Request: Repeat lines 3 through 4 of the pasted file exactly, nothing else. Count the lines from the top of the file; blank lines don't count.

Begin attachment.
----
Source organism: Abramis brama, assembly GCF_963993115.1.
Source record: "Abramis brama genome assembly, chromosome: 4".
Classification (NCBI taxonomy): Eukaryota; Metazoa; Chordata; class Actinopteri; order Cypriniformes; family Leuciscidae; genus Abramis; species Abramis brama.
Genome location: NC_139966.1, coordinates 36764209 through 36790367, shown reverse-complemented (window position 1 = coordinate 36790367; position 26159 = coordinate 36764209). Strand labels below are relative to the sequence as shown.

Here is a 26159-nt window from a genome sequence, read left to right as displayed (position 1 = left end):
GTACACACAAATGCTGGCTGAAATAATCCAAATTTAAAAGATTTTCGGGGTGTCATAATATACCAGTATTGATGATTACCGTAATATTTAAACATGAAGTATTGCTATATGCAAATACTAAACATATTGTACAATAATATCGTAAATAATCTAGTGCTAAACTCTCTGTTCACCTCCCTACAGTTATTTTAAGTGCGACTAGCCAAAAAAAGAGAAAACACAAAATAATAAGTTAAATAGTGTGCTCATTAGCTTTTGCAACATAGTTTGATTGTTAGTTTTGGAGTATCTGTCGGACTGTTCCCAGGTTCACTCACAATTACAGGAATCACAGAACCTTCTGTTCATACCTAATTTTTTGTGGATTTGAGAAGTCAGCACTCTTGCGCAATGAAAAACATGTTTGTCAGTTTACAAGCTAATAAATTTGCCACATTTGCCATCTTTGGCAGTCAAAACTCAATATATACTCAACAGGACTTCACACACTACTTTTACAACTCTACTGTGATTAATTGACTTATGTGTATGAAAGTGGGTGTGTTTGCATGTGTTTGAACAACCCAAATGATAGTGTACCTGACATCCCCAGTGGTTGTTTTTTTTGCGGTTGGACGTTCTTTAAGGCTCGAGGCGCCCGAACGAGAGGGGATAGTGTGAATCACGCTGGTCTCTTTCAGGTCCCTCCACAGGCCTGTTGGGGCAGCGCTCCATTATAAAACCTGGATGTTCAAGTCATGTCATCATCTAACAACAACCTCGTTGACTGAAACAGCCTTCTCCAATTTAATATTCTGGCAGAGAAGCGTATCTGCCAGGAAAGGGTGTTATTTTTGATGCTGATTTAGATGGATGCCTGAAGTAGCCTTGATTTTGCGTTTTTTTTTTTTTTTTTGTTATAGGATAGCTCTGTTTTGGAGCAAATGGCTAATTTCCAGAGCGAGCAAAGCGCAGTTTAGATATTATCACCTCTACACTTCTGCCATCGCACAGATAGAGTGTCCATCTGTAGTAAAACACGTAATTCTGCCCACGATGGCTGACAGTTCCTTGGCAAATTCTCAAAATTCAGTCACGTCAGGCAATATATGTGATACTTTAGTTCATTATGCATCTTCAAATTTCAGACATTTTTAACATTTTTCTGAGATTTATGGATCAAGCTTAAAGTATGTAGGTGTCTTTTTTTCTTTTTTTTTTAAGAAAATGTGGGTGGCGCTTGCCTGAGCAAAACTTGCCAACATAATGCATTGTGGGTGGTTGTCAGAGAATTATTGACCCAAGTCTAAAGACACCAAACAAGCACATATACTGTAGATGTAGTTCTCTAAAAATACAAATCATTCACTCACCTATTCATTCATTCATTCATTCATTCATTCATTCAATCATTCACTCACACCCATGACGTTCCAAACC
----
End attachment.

Classification (NCBI taxonomy): Eukaryota; Metazoa; Chordata; class Actinopteri; order Cypriniformes; family Leuciscidae; genus Abramis; species Abramis brama.
Genome location: NC_139966.1, coordinates 36764209 through 36790367, shown reverse-complemented (window position 1 = coordinate 36790367; position 26159 = coordinate 36764209). Strand labels below are relative to the sequence as shown.